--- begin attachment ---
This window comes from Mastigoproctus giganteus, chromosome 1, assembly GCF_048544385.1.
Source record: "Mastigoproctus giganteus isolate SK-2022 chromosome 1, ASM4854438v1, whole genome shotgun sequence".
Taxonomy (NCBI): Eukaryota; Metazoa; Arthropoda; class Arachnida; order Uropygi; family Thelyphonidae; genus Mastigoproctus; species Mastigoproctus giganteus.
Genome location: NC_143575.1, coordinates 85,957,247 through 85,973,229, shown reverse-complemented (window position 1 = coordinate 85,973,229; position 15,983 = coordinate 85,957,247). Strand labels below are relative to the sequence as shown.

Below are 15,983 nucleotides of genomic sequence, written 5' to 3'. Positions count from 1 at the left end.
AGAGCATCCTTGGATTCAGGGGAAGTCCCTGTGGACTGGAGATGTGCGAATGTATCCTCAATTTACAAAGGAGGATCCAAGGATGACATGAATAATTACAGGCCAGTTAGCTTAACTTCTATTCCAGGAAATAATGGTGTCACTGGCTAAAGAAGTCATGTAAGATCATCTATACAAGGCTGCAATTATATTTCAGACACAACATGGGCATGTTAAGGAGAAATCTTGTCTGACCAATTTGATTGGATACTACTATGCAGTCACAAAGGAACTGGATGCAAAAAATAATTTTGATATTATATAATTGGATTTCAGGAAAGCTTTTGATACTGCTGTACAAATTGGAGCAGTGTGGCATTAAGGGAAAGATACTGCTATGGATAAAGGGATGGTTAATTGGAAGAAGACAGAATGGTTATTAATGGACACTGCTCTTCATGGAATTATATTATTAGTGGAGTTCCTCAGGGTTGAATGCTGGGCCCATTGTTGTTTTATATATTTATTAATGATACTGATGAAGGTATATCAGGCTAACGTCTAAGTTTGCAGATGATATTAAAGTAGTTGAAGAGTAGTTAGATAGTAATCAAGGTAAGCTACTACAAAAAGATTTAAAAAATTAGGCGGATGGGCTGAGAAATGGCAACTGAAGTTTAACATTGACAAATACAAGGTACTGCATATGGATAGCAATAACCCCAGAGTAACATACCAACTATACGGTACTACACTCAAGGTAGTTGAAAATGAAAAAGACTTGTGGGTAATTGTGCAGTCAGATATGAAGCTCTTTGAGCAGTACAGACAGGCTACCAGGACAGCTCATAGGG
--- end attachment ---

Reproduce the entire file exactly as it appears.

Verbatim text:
This window comes from Mastigoproctus giganteus, chromosome 1, assembly GCF_048544385.1.
Source record: "Mastigoproctus giganteus isolate SK-2022 chromosome 1, ASM4854438v1, whole genome shotgun sequence".
Taxonomy (NCBI): Eukaryota; Metazoa; Arthropoda; class Arachnida; order Uropygi; family Thelyphonidae; genus Mastigoproctus; species Mastigoproctus giganteus.
Genome location: NC_143575.1, coordinates 85,957,247 through 85,973,229, shown reverse-complemented (window position 1 = coordinate 85,973,229; position 15,983 = coordinate 85,957,247). Strand labels below are relative to the sequence as shown.

Below are 15,983 nucleotides of genomic sequence, written 5' to 3'. Positions count from 1 at the left end.
AGAGCATCCTTGGATTCAGGGGAAGTCCCTGTGGACTGGAGATGTGCGAATGTATCCTCAATTTACAAAGGAGGATCCAAGGATGACATGAATAATTACAGGCCAGTTAGCTTAACTTCTATTCCAGGAAATAATGGTGTCACTGGCTAAAGAAGTCATGTAAGATCATCTATACAAGGCTGCAATTATATTTCAGACACAACATGGGCATGTTAAGGAGAAATCTTGTCTGACCAATTTGATTGGATACTACTATGCAGTCACAAAGGAACTGGATGCAAAAAATAATTTTGATATTATATAATTGGATTTCAGGAAAGCTTTTGATACTGCTGTACAAATTGGAGCAGTGTGGCATTAAGGGAAAGATACTGCTATGGATAAAGGGATGGTTAATTGGAAGAAGACAGAATGGTTATTAATGGACACTGCTCTTCATGGAATTATATTATTAGTGGAGTTCCTCAGGGTTGAATGCTGGGCCCATTGTTGTTTTATATATTTATTAATGATACTGATGAAGGTATATCAGGCTAACGTCTAAGTTTGCAGATGATATTAAAGTAGTTGAAGAGTAGTTAGATAGTAATCAAGGTAAGCTACTACAAAAAGATTTAAAAAATTAGGCGGATGGGCTGAGAAATGGCAACTGAAGTTTAACATTGACAAATACAAGGTACTGCATATGGATAGCAATAACCCCAGAGTAACATACCAACTATACGGTACTACACTCAAGGTAGTTGAAAATGAAAAAGACTTGTGGGTAATTGTGCAGTCAGATATGAAGCTCTTTGAGCAGTACAGACAGGCTACCAGGACAGCTCATAGGG